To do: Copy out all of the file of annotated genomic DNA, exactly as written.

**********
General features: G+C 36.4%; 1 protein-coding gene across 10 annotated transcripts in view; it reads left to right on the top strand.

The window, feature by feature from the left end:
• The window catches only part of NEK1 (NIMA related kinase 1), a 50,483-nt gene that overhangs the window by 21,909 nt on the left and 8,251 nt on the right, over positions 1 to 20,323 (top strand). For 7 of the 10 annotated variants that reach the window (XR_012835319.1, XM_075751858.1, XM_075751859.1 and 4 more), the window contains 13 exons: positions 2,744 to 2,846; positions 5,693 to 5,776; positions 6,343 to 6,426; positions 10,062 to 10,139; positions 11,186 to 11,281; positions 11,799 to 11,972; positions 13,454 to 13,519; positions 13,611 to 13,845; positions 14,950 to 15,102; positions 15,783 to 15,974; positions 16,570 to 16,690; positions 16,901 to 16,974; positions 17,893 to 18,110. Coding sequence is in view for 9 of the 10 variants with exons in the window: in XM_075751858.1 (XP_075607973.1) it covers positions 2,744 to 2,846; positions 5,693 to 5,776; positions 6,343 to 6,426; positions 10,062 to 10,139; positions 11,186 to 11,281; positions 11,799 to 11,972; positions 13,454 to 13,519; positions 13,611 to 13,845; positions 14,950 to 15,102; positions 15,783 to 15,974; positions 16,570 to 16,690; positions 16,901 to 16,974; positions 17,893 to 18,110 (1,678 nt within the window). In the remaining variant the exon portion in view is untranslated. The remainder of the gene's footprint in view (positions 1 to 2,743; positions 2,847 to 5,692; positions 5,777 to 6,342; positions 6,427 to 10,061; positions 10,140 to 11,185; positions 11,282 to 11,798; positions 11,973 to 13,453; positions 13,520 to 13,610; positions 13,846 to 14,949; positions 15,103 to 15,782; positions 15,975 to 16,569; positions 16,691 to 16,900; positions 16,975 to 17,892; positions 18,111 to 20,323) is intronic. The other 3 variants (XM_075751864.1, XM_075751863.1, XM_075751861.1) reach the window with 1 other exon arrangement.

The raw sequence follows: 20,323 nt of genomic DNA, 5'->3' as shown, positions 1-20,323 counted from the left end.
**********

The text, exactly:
General features: G+C 36.4%; 1 protein-coding gene across 10 annotated transcripts in view; it reads left to right on the top strand.

The window, feature by feature from the left end:
• The window catches only part of NEK1 (NIMA related kinase 1), a 50,483-nt gene that overhangs the window by 21,909 nt on the left and 8,251 nt on the right, over positions 1 to 20,323 (top strand). For 7 of the 10 annotated variants that reach the window (XR_012835319.1, XM_075751858.1, XM_075751859.1 and 4 more), the window contains 13 exons: positions 2,744 to 2,846; positions 5,693 to 5,776; positions 6,343 to 6,426; positions 10,062 to 10,139; positions 11,186 to 11,281; positions 11,799 to 11,972; positions 13,454 to 13,519; positions 13,611 to 13,845; positions 14,950 to 15,102; positions 15,783 to 15,974; positions 16,570 to 16,690; positions 16,901 to 16,974; positions 17,893 to 18,110. Coding sequence is in view for 9 of the 10 variants with exons in the window: in XM_075751858.1 (XP_075607973.1) it covers positions 2,744 to 2,846; positions 5,693 to 5,776; positions 6,343 to 6,426; positions 10,062 to 10,139; positions 11,186 to 11,281; positions 11,799 to 11,972; positions 13,454 to 13,519; positions 13,611 to 13,845; positions 14,950 to 15,102; positions 15,783 to 15,974; positions 16,570 to 16,690; positions 16,901 to 16,974; positions 17,893 to 18,110 (1,678 nt within the window). In the remaining variant the exon portion in view is untranslated. The remainder of the gene's footprint in view (positions 1 to 2,743; positions 2,847 to 5,692; positions 5,777 to 6,342; positions 6,427 to 10,061; positions 10,140 to 11,185; positions 11,282 to 11,798; positions 11,973 to 13,453; positions 13,520 to 13,610; positions 13,846 to 14,949; positions 15,103 to 15,782; positions 15,975 to 16,569; positions 16,691 to 16,900; positions 16,975 to 17,892; positions 18,111 to 20,323) is intronic. The other 3 variants (XM_075751864.1, XM_075751863.1, XM_075751861.1) reach the window with 1 other exon arrangement.

The raw sequence follows: 20,323 nt of genomic DNA, 5'->3' as shown, positions 1-20,323 counted from the left end.